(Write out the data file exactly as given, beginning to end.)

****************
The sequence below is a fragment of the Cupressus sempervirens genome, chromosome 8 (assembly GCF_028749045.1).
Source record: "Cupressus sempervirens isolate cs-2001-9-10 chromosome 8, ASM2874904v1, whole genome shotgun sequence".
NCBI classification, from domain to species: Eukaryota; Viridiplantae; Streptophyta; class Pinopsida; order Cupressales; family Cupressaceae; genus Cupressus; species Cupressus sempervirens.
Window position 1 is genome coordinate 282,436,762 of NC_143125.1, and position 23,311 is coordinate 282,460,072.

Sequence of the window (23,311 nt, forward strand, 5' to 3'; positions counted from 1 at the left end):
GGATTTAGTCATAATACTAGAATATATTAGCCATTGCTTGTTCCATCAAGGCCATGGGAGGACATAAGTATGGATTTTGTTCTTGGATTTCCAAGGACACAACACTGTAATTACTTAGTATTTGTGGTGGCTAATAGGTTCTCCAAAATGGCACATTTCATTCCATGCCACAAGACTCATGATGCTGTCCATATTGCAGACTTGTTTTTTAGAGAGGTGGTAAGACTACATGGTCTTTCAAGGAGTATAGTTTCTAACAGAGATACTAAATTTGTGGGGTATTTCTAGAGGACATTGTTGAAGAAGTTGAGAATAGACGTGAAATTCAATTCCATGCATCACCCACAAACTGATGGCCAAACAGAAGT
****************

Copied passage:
The sequence below is a fragment of the Cupressus sempervirens genome, chromosome 8 (assembly GCF_028749045.1).
Source record: "Cupressus sempervirens isolate cs-2001-9-10 chromosome 8, ASM2874904v1, whole genome shotgun sequence".
NCBI classification, from domain to species: Eukaryota; Viridiplantae; Streptophyta; class Pinopsida; order Cupressales; family Cupressaceae; genus Cupressus; species Cupressus sempervirens.
Window position 1 is genome coordinate 282,436,762 of NC_143125.1, and position 23,311 is coordinate 282,460,072.

Sequence of the window (23,311 nt, forward strand, 5' to 3'; positions counted from 1 at the left end):
GGATTTAGTCATAATACTAGAATATATTAGCCATTGCTTGTTCCATCAAGGCCATGGGAGGACATAAGTATGGATTTTGTTCTTGGATTTCCAAGGACACAACACTGTAATTACTTAGTATTTGTGGTGGCTAATAGGTTCTCCAAAATGGCACATTTCATTCCATGCCACAAGACTCATGATGCTGTCCATATTGCAGACTTGTTTTTTAGAGAGGTGGTAAGACTACATGGTCTTTCAAGGAGTATAGTTTCTAACAGAGATACTAAATTTGTGGGGTATTTCTAGAGGACATTGTTGAAGAAGTTGAGAATAGACGTGAAATTCAATTCCATGCATCACCCACAAACTGATGGCCAAACAGAAGT